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  • Teachers Face Record Pay Gap, But Union Membership Helps
    Posted On: Aug 17, 2016

    By JoAnne Powers, August 18, 2016

    A new study from the Washington, D.C.-based Economic Policy Institute shows that teachers’ wages and compensation are continuing to fall relative to other college graduates.  The pay gap for teachers, more than 70 percent women, has expanded to 17 percent.  Even when accounting for generous benefit packages, teachers still face a record-high pay gap.  Sylvia Allegretto, co-chair of the Center on Wage and Employment Dynamics at the University of California-Berkeley and one of the report’s authors, discussed the myth that teacher benefits make up for lack of wages:

    [Sylvia Allegretto]: “It’s good that public sector teachers, who are heavily unionized, are able to bargain for their wage and benefit packages, but once we take benefits into account, public school teachers do a bit better than other professional workers, but the pay gap doesn’t get completely erased.  You still have about a negative 11 percent difference between teachers and other comparable workers.”

    In 2011, teachers and their supposedly sky-high salaries and benefits were front-and-center in the fight over Wisconsin’s anti-union legislation, Act 10.  Allegretto says the state’s Republican-dominated government was, to some degree, successful at turning worker against worker:

    [Sylvia Allegretto]: “These private sector workers, whose benefits are eroding much more quickly than the covered unionized teachers, for instance…it’s not going to do them any good to see their kids’ teachers, to have their pay and benefits erode, just because theirs is eroding.   Why do teachers have better benefits, for instance?  It’s because they’re in a union, so if you want those things you should join a union, not make the teachers’ union less effective.  That’s never going to help any workers.”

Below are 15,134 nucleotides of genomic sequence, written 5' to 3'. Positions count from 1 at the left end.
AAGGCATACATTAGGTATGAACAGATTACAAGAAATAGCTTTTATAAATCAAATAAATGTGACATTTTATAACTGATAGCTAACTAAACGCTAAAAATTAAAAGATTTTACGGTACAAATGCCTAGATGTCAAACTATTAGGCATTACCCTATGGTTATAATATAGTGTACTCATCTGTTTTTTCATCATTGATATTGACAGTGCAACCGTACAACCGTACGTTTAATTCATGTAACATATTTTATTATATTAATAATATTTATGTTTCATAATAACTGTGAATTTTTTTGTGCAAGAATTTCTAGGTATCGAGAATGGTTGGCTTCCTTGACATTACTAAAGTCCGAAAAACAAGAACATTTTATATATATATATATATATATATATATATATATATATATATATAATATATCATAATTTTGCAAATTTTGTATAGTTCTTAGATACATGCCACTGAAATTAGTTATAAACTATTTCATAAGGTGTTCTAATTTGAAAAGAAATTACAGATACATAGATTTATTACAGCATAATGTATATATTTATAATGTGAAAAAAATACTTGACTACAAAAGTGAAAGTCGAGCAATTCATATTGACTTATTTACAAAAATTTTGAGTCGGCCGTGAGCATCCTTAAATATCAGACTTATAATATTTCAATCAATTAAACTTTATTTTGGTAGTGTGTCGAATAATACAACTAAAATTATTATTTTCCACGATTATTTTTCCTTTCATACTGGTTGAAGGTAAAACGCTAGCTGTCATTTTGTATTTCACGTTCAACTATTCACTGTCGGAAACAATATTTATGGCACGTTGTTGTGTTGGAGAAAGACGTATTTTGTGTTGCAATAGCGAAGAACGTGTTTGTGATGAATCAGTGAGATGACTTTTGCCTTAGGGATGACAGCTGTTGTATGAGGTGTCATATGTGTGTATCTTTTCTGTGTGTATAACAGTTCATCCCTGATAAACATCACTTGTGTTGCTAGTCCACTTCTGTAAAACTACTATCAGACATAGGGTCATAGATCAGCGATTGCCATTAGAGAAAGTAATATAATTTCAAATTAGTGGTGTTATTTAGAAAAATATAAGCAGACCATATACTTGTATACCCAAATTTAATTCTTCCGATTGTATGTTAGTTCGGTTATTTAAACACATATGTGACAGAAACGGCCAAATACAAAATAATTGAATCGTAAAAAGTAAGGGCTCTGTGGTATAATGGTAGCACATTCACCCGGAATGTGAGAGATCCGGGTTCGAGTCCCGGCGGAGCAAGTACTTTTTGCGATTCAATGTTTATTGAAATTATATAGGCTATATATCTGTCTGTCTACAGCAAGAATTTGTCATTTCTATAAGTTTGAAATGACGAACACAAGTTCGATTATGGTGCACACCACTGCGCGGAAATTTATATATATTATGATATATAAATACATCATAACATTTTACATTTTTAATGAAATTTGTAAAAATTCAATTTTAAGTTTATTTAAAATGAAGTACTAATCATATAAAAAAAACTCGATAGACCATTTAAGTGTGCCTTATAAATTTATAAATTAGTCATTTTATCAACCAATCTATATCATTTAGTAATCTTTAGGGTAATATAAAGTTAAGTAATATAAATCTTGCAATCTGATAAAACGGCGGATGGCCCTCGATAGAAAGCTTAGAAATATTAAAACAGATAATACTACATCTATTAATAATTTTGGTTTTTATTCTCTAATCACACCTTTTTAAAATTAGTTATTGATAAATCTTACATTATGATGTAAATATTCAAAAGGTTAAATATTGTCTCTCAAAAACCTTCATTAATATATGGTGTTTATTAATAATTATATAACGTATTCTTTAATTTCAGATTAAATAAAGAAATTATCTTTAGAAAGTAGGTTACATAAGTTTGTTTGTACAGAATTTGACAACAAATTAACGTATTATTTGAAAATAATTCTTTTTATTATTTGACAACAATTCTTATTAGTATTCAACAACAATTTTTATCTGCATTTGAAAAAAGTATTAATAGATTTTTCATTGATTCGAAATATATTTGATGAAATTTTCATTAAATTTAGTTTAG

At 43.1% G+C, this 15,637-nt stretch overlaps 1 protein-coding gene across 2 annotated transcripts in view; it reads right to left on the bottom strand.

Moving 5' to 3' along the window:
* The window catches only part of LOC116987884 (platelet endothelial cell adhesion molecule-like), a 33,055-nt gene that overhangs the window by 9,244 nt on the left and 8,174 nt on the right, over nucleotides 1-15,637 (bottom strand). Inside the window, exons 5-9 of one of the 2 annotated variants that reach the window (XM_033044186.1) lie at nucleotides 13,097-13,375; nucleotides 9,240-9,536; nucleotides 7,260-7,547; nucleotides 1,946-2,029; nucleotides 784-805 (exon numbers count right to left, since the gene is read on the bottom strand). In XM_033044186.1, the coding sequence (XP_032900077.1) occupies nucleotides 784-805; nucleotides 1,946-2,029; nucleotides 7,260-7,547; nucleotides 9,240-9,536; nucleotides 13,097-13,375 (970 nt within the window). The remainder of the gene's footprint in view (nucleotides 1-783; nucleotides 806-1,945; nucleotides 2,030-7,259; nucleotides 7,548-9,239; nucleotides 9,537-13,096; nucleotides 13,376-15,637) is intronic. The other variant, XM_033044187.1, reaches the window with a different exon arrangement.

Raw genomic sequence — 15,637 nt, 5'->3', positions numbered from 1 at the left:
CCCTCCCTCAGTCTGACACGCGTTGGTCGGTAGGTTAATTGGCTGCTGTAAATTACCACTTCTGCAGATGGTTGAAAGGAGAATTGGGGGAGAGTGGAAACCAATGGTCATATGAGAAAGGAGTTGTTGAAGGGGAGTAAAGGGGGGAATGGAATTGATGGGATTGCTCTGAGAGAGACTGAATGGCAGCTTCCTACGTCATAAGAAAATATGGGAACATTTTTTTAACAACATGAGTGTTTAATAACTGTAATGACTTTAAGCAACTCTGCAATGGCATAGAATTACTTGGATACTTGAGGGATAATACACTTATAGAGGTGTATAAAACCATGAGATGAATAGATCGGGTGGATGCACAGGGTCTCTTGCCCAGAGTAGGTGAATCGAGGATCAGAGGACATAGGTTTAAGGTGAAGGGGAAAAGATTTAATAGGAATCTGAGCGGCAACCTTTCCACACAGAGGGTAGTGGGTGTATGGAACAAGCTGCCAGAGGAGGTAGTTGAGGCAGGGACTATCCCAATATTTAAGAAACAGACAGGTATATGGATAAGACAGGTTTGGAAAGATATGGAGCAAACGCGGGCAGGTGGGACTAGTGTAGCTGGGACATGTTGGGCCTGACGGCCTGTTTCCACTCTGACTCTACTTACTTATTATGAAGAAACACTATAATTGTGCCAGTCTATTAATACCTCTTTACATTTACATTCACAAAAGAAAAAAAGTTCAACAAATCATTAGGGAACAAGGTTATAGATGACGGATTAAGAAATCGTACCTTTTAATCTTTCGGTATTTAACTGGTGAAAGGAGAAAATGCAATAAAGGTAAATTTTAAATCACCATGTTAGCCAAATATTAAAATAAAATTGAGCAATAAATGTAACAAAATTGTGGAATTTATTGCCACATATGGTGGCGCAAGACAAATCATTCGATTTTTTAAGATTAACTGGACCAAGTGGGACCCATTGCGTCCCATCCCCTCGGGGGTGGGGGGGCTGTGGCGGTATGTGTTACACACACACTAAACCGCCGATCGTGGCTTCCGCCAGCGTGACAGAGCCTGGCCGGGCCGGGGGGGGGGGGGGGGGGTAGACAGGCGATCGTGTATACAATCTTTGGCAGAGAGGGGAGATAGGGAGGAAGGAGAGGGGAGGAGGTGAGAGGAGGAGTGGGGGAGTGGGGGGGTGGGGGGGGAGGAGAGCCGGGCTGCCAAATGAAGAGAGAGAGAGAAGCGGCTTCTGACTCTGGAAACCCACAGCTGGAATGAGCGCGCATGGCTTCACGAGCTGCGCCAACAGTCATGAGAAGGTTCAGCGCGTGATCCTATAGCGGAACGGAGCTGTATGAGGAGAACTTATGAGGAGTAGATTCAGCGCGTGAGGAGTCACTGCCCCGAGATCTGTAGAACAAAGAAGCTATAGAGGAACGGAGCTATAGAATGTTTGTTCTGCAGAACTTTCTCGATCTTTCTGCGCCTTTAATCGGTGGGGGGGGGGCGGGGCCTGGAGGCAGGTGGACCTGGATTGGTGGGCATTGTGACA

The EPI report also showed that while being in a union doesn’t eliminate the pay gap, the pay gap is much less than it is for non-unionized teachers:

    [Sylvia Allegretto]: “In 2015, again for female teachers, just because the majority of the teaching workforce, if they’re in a union the negative pay gap is just about 13 percent, but if you’re not in a union, the negative pay gap is over 22%!  We have declining union density, we have an attack on unions, an attack on public sector unions that are making them less effective, in the end, they’re still effective of helping protect some public sector teachers from an even larger negative pay gap.”

    While comparable college graduates have gained 155 dollars a week on teachers since 1996, most of that was at the end of the nineties, with their pay remaining flat during the 2000s.

    [Sylvia Allegretto]: “That takes us into the discussion of massive income inequality that was terrible going into the Great Recession, and seems to be much worse on this side of the Great Recession, and is certainly not being mitigated.  So, for even the luckiest among us who get college degrees, they haven’t been doing much better as of late.”

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